Best Lake Tahoe Hikes with Kids

Hiking is a wonderful all-family activity. When kids are very young and can fit in a backpack, any hike is fair game as long as you pack food and don’t overestimate your endurance to carry the extra pounds. When kids start walking, selecting kid-friendly hikes is essential, although it’s amazing how far motivated school-age kids can go.

Lake Tahoe Hikes with Kids

A view over Lake Tahoe from the Rubicon Trail

Lake Tahoe is one of my all-time favorite summer hiking destinations with kids. During a stay at the Resort at Squaw Creek (scroll down for more), I chatted with the marketing and PR manager about his recommendations for kid-friendly hikes in the area. He put together a great list of options, below.

Top Family-Friendly Lake Tahoe Hikes

Rubicon Trail in DL Bliss State Park

The Rubicon Trail hugs one of the most beautiful stretches of coastline in all of Lake Tahoe. Park at Calawee Cove Beach in DL Bliss State Park (a fantastic sandy beach) and hike down a moderately graded trail with incredible views of the water and mountain scenery. You can walk all the way to Emerald Bay from here — too long for young kids, but a timed jaunt down the trail and back to the beach will be fun for all. Note that there are very steep drops on this trail; it has safety ropes, but this is not a good place for toddlers.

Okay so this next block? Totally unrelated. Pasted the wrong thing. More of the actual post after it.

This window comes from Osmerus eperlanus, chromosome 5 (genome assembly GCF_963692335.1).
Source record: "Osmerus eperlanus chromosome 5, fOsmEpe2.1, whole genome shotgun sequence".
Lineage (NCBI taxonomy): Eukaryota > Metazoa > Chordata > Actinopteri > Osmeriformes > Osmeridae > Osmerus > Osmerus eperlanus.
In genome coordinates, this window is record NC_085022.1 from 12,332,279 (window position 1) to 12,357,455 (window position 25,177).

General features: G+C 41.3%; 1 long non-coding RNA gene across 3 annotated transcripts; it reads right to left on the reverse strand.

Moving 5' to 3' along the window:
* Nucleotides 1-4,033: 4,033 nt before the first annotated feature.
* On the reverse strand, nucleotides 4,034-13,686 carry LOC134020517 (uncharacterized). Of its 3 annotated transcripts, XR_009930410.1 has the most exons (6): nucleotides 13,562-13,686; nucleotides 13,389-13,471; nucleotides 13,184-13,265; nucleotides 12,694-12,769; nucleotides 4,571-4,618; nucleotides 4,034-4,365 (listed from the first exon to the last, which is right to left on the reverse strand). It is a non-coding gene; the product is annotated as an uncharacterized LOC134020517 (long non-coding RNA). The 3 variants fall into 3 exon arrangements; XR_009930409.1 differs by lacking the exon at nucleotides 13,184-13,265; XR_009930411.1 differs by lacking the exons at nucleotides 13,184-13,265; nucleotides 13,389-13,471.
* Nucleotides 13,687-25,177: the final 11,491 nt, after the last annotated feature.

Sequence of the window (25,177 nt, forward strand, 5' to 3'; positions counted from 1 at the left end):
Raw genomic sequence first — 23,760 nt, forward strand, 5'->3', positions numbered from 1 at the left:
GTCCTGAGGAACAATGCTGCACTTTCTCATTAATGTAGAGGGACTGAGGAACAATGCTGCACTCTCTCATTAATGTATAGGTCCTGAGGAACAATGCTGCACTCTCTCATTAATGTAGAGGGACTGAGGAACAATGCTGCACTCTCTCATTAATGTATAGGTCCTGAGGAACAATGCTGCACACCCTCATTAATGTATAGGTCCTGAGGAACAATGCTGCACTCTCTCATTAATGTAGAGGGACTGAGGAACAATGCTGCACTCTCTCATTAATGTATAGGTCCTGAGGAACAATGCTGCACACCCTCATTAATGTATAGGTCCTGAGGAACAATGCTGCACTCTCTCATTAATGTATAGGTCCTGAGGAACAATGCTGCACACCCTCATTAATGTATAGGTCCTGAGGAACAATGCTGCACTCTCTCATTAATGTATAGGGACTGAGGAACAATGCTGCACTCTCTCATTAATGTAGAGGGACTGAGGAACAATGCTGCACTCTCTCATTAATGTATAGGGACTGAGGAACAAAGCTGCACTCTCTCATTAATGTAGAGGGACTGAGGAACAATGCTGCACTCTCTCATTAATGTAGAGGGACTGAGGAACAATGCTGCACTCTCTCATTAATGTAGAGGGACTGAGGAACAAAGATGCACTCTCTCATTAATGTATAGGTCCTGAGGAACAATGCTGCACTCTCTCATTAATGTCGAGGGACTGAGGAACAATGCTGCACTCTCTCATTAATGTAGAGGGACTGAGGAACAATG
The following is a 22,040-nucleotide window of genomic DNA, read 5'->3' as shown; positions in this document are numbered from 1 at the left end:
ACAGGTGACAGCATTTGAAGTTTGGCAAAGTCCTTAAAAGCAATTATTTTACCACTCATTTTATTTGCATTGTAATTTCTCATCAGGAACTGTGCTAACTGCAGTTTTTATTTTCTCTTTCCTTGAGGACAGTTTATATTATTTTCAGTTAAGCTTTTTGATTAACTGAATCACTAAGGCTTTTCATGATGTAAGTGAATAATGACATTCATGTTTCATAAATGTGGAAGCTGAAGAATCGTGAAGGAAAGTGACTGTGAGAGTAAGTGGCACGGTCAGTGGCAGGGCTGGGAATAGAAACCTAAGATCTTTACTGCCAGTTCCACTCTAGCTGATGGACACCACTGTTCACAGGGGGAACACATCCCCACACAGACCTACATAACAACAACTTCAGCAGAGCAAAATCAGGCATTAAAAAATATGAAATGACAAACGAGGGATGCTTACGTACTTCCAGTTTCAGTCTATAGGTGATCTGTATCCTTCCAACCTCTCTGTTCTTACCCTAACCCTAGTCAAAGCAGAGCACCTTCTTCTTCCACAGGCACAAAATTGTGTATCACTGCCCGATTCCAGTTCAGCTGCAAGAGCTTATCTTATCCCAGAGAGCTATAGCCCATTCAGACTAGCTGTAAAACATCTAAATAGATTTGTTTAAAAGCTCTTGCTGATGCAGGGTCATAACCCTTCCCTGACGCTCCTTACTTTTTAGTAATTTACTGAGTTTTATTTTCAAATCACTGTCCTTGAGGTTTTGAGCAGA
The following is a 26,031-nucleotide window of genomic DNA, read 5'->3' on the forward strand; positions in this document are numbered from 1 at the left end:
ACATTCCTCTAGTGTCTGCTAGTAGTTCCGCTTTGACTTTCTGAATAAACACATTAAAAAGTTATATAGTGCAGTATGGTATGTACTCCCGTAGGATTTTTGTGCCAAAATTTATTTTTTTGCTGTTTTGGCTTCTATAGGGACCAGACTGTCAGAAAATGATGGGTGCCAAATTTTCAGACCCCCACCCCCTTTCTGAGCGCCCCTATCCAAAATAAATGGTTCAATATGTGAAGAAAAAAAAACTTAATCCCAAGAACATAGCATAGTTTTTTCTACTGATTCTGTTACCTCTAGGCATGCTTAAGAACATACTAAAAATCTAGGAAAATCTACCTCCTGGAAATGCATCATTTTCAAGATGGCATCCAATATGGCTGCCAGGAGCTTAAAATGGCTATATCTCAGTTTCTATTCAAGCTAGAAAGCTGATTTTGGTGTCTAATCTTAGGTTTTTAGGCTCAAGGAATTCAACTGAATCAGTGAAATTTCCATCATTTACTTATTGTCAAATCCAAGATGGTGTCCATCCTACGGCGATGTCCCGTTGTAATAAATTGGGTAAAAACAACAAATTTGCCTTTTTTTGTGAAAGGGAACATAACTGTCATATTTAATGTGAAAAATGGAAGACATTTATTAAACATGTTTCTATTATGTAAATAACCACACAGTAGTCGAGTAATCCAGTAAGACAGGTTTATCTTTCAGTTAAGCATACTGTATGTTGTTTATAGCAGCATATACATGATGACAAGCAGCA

Recommended for ages 5 and up.

Tahoe Meadows Whole Access Trail on Mt. Rose Highway

The Tahoe Meadows Whole Access Trail is a wheelchair-accessible trail that provides a fine opportunity to experience a part of verdant, subalpine Tahoe Meadows. Not only will those who use wheelchairs enjoy this loop, but families with small children will appreciate the wide, gently graded, 1.3-mile long path as well. The trail loops around Tahoe Meadows’ northeast finger, exposing hikers to a lush meadowland environment full of plants, wildflowers, and trickling streams and bordered by a light forest of lodgepole pines. Slide Mountain and Mt. Rose make for a picturesque backdrop to the scenery-rich fields.

Snow usually clears out of Tahoe Meadows by the end of June, allowing vivid wildflower displays from mid-July through August. Without the flowers, the hiking season continues until the first significant snowfall, usually in early November.

Recommended for all ages.

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Eagle Lake